Give Me a Break

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March 19, 2020 by The Citron Review

by D.H. Valdez 

 

After makeup and wardrobe, the three of us were led down to the Parent Lounge where filming would take place.

We’d seen our colleagues go through it before. Thirty minutes to create a lesson plan. The winner would receive an apple. The losers would spin the wheel.

The lights from the film set were like broilers, and I began to sweat. A crewmember saw this and threw a towel my way. I wasn’t ready for it and caught it with my face. It draped over me like an octopus attacking its prey. For a second I let it rest, taking refuge within the cloth.

“Filming will commence soon!” The director yelled. “Everyone to their places.”

I’m not sure what the other two teachers had done (though I’d find out once the show aired), but I was there because I had managed to piss off two families with one lesson. The vaunted double whammy! One thought my lesson was too radical, the other not radical enough. More common than you’d think.

The judges sat on couches. An ornithologist, plumber, and accountant. They would assess our performances to determine best teaching.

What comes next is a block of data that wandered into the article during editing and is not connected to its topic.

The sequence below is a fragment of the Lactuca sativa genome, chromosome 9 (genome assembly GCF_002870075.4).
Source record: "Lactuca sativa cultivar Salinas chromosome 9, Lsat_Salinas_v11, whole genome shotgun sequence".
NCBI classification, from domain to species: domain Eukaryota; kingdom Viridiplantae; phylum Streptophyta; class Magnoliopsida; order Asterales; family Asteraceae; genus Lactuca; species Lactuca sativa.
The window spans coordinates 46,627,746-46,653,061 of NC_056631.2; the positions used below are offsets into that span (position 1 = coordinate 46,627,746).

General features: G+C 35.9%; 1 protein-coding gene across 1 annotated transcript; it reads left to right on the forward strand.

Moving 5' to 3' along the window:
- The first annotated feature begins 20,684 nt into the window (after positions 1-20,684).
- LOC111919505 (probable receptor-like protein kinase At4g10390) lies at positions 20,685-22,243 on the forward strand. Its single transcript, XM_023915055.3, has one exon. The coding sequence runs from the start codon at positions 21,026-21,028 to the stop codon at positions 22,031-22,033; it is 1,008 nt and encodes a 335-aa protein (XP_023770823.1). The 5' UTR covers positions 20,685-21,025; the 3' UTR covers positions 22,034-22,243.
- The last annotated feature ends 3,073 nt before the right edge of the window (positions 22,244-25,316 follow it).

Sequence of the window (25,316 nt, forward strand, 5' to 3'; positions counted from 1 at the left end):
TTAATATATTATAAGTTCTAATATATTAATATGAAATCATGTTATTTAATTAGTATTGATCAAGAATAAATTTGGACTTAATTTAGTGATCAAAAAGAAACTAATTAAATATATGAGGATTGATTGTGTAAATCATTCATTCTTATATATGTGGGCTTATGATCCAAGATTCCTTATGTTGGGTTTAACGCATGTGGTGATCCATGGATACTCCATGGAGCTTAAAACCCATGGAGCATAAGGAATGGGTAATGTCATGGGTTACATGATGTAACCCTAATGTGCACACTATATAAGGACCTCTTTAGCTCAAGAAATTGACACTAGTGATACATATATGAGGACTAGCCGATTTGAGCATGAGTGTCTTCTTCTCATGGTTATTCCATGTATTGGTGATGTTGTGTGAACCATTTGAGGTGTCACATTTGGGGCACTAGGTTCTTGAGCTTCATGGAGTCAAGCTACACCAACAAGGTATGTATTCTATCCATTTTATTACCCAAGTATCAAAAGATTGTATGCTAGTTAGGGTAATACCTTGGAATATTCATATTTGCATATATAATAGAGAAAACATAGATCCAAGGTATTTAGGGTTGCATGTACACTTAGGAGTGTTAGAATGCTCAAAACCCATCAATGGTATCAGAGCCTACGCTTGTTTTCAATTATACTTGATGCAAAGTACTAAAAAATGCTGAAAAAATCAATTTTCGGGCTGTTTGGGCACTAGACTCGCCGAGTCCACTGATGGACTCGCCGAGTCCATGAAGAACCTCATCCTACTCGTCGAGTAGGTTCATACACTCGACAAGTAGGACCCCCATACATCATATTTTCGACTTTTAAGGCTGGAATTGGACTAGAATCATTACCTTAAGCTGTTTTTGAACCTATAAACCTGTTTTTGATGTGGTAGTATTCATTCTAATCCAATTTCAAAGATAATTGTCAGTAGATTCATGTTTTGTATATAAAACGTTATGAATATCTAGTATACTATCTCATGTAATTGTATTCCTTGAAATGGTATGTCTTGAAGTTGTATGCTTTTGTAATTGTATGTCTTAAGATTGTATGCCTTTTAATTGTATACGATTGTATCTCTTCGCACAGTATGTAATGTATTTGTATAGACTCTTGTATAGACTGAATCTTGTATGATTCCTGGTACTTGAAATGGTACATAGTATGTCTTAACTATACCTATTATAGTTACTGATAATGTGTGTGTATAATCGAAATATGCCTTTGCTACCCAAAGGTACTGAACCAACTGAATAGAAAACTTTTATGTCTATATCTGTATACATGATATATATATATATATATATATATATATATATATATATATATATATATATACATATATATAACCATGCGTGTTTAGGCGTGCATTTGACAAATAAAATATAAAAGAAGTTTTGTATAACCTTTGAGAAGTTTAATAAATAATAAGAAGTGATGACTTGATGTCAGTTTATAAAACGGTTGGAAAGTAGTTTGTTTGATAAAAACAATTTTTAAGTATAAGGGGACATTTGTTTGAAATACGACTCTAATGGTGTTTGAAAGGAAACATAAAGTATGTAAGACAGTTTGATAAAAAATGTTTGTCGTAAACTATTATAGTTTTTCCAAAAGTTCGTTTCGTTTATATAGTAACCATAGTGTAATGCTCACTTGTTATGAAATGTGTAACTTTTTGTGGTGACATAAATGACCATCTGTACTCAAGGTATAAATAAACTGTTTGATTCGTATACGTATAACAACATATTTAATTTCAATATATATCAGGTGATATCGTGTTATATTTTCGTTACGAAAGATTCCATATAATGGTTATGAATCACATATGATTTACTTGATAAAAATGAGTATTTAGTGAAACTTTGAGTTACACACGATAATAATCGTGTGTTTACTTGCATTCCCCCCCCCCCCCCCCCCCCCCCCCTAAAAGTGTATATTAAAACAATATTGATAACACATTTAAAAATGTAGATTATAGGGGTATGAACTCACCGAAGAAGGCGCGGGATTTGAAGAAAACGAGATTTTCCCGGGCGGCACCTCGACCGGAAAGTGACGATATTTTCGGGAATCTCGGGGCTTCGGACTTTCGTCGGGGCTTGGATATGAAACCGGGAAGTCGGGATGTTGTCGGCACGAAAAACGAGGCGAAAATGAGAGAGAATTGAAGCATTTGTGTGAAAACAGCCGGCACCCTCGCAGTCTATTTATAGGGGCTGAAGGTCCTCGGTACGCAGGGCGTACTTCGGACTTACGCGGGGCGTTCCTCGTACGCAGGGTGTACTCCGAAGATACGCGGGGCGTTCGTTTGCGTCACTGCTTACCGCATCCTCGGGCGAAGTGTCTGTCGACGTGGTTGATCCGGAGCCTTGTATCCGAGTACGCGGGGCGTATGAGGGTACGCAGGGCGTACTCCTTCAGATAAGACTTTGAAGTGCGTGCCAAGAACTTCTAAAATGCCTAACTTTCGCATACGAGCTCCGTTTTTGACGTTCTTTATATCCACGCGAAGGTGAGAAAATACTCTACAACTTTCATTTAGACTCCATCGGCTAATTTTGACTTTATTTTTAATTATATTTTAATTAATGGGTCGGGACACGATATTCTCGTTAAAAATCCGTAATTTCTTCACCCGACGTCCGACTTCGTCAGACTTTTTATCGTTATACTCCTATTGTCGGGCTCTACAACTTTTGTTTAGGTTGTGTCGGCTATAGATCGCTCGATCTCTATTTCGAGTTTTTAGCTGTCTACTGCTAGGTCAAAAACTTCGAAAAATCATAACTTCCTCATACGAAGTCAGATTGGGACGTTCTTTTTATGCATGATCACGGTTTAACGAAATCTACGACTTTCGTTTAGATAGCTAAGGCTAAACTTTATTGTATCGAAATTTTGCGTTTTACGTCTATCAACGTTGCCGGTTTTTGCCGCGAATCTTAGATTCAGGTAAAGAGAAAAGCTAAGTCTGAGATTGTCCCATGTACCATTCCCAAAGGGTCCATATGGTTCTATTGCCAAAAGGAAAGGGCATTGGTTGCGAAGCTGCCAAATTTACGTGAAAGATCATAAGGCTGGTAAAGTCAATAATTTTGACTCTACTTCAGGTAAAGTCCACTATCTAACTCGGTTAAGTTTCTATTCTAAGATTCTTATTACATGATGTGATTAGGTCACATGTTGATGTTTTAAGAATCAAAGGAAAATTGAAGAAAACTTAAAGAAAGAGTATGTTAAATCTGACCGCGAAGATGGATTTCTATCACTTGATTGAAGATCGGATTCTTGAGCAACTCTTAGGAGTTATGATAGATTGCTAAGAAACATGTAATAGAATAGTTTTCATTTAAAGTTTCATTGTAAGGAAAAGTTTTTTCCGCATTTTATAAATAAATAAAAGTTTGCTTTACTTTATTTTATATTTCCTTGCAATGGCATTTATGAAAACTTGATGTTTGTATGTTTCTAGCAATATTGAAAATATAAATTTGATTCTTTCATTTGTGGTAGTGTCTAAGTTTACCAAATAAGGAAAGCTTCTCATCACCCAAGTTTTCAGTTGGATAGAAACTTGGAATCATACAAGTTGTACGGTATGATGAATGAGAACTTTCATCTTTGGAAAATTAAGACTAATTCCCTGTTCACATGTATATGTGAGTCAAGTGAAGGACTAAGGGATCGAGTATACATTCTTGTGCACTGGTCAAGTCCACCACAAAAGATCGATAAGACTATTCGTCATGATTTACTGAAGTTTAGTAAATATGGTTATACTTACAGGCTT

“3, 2, 1…action!”

“You have thirty minutes to deliver a lesson plan which includes the following components: kinesthetic movement, a courageous conversation, a real-life extension, and a community leader. You may start when the bell rings.”

I couldn’t come up with anything under the pressure. I lost badly. The judges awarded Mr. Watkins the apple.

Ms. Manuel spun first. It was a nervous spin. The clicking of the wheel sounded familiar, like wood cracking from a screw being tightened too much. The sound stopped. The arrow pointed to lawsuit. The host groaned. The judges applauded. Ms. Manuel fainted.

It was my turn.

“What are you hoping for, Mr. Garza?” he asked.

“The egging of my house,” I replied.

“Very good, very good! Spin away.”

*

“How was your break?” my coworker asked. “Tell me you at least relaxed a little.”

I sighed and told him not really.

He shook his head. “Try and move forward. Lots of year left.”

The wheel had not stopped spinning.

 

D.H. Valdez teaches Social Studies at his former high school. He holds a Master’s Degree in Teaching from the University of Washington. He and his wife Holly grew up together in Seattle and continue to live in the city. They are avid sports fans and desperately await the return of the Sonics. Valdez has previously been published in Lunch Ticket and Flash Fiction Magazine.

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